Explore the beautiful estate at Quarry Bank
Discover 'more than a mill’ at Quarry Bank as you explore the estate surrounding this industrial community.
The estate today
Before the mill was built, Styal village was a small collection of barns and cottages, whose inhabitants worked on the surrounding lands. The community that developed was an early industrial one including a school, shop, bakery, and two churches. In 1939, Alexander Carlton Greg donated the estate to us to be cared for and enjoyed by future generations.
Today, you can explore the woods which surround the estate and the village that the workers called home. Meander through lush fields and acres of woodland and look out for many historic sites including the iconic workers cottages.
Enter the woods where you will find huge redwood conifers, rare varieties of rhododendron, folly bridges and the river Bollin. We have three guided walks available including the Kingfisher Walk, Giant's Castle Walk and the Southern Woods Walk.
Today a team of rangers and volunteers work on the estate to protect, restore and maintain the historic grounds and surrounding woodland.
Wonderful Walks at Quarry Bank
Quarry Bank's Wonderful Walks
Explore the estate surrounding this industrial community with three self guided walks.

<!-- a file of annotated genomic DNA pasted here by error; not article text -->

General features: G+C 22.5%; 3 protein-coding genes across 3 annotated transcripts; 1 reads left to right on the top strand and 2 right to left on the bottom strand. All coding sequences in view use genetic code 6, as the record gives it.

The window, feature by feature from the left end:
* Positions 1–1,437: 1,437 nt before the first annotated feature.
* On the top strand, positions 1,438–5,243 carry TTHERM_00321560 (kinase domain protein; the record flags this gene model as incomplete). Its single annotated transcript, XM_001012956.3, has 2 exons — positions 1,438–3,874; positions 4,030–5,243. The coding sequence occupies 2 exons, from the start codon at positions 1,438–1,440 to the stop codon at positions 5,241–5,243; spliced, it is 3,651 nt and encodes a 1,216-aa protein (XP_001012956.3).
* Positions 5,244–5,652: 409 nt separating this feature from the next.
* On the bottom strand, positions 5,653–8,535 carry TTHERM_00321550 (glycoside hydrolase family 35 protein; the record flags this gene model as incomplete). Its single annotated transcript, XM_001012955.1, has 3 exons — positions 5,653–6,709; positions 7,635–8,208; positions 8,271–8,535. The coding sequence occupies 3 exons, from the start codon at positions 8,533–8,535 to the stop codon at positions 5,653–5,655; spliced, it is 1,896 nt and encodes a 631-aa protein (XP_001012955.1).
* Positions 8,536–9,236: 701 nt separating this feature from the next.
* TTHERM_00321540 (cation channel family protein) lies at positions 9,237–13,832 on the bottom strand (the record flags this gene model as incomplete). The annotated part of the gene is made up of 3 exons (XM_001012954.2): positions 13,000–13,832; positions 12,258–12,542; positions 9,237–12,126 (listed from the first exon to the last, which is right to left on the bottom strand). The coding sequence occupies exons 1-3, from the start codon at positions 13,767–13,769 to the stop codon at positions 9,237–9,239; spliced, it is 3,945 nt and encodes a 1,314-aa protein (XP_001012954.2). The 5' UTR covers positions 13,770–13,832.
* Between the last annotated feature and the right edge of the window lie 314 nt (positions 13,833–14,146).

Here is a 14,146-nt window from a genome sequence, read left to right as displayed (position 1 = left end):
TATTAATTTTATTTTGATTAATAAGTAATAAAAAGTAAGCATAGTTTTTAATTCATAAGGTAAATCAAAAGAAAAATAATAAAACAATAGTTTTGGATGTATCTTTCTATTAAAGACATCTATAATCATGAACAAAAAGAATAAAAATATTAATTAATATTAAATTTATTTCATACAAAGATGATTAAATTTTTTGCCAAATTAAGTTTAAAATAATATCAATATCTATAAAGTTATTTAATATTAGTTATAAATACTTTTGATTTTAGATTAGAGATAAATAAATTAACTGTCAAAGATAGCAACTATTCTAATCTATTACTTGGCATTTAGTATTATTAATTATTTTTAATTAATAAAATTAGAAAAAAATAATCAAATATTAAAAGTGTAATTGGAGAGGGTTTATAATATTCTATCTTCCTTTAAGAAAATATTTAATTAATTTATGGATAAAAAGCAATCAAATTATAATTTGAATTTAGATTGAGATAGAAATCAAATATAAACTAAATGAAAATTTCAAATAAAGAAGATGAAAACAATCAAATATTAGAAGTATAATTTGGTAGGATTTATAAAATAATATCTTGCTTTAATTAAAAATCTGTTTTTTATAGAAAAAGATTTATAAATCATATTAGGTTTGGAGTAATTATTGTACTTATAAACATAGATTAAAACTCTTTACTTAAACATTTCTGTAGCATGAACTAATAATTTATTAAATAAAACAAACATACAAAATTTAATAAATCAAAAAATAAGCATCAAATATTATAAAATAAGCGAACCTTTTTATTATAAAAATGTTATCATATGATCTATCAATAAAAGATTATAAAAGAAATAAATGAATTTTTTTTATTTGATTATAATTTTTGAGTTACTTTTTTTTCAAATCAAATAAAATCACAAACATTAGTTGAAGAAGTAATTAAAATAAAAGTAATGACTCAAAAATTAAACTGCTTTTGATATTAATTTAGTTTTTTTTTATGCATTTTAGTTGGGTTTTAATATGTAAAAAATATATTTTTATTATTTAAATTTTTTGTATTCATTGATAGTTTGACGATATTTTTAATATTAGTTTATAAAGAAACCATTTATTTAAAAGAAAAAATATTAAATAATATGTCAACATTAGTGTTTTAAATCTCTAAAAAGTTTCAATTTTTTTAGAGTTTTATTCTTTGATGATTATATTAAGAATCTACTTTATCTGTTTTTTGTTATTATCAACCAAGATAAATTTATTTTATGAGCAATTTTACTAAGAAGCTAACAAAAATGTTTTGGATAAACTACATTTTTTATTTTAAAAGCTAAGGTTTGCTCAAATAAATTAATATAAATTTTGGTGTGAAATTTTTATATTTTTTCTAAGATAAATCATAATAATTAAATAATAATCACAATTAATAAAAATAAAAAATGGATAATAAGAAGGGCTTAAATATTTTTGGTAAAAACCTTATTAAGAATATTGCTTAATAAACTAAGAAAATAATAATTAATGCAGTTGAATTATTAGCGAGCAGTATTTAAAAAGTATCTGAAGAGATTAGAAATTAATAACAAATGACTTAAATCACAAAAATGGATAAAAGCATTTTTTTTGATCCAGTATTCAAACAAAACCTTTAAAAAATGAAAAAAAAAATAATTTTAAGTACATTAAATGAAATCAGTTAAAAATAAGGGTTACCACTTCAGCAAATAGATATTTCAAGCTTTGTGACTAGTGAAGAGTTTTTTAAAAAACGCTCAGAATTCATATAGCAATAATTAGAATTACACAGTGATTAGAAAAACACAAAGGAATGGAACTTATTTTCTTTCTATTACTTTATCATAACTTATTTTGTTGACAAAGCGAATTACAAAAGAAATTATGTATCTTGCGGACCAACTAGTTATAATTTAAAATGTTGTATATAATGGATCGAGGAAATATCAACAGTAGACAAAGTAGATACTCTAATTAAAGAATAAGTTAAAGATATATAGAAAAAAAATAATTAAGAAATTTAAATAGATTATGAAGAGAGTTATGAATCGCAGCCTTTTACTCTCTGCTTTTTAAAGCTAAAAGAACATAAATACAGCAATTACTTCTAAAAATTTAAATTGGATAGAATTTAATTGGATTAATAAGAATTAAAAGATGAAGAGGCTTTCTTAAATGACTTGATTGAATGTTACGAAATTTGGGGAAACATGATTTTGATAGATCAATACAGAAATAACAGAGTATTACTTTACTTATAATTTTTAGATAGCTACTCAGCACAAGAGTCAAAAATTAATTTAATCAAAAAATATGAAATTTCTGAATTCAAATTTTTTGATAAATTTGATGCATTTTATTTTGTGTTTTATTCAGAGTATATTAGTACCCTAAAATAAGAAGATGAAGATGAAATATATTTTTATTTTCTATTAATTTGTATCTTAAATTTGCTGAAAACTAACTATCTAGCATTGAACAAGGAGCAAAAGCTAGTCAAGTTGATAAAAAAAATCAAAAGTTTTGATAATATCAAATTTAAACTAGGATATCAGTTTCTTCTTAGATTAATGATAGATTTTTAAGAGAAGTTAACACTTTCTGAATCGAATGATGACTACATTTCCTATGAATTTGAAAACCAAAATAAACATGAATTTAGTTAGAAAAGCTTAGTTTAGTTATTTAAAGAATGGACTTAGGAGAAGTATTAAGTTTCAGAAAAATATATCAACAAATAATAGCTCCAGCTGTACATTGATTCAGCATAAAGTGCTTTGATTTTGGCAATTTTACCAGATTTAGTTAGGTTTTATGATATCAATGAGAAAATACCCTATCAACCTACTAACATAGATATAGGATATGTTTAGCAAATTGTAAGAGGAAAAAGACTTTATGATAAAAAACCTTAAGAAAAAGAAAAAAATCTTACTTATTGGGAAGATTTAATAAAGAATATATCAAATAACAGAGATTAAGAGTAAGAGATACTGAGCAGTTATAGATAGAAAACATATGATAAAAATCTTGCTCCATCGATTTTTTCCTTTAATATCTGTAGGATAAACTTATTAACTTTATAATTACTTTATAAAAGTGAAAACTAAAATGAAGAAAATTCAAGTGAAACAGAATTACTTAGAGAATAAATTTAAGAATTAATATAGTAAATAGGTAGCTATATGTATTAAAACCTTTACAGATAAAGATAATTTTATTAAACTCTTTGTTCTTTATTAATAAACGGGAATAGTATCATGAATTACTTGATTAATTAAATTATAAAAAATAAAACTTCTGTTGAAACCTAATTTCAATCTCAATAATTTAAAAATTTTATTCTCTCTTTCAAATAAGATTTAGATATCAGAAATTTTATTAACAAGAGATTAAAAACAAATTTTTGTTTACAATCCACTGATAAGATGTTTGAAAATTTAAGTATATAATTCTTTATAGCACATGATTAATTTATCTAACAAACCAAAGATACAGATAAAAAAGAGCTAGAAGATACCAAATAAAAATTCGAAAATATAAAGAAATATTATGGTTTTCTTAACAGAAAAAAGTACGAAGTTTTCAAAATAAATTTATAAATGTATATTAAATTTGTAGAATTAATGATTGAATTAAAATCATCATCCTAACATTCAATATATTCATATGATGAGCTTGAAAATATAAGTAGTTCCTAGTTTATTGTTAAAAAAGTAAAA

Wildlife to spot
The estate at Quarry Bank is the perfect place to visit if you're a nature enthusiast. The woodlands are a secluded haven for wildlife and nature so keep your eyes peeled and please be respectful of all animals.
A variety of reptiles can be found on the estate but are very rarely seen. They like basking in the sun, when they have warmed up they move fast!
Number one on the list is grass snakes; you can spot them by the river lounging by the sun waiting to eat fish, frogs and tadpoles coming down the stream. Another woodland resident, the common lizard. These little creatures feed on insects and like other lizards can shed their tail to escape from predators, which include jays and foxes.
Hydro and fish pass
Where the Bollin once serviced the mill’s machinery at the start of the Industrial Revolution, it’s again powering the mill – but now via a 21st century Kaplan turbine. The turbine generates over 55% of Quarry Bank’s onsite energy requirements.
As a charity it’s important to make savings wherever possible, we are fulfilling the Trust’s long term strategy of generating 50% of the organisation’s energy from renewable sources by 2020.
Alongside the turbine house, the Environment Agency has constructed a fish and eel pass which has opened up more than 10km of the rivers Bollin and Dean upstream of Quarry Bank to a range of fish. This means that migratory species such as Atlantic salmon and European eel will now be able to migrate upriver so they can complete their complex lifecycles.
'This entire project - encompassing hydro-electric power, fish pass and reinstatement of our historic landscape - has come together in a way which not only ensures a greener, less costly and more sustainable future for Quarry Bank, but at the same time opens up the landscape of the past for today’s visitors to connect with and enjoy' continues Eleanor. 'We’re very proud of what’s been achieved – and I’d like to think that deep down it’s definitely something Samuel Greg would have approved of'.
Come and see this new innovation at Quarry Bank.
Please stay on the paths to reduce the erosion of banks and damage to plants and supervise children, especially around the river. If you're enjoying a picnic with us then please remember to take your litter home.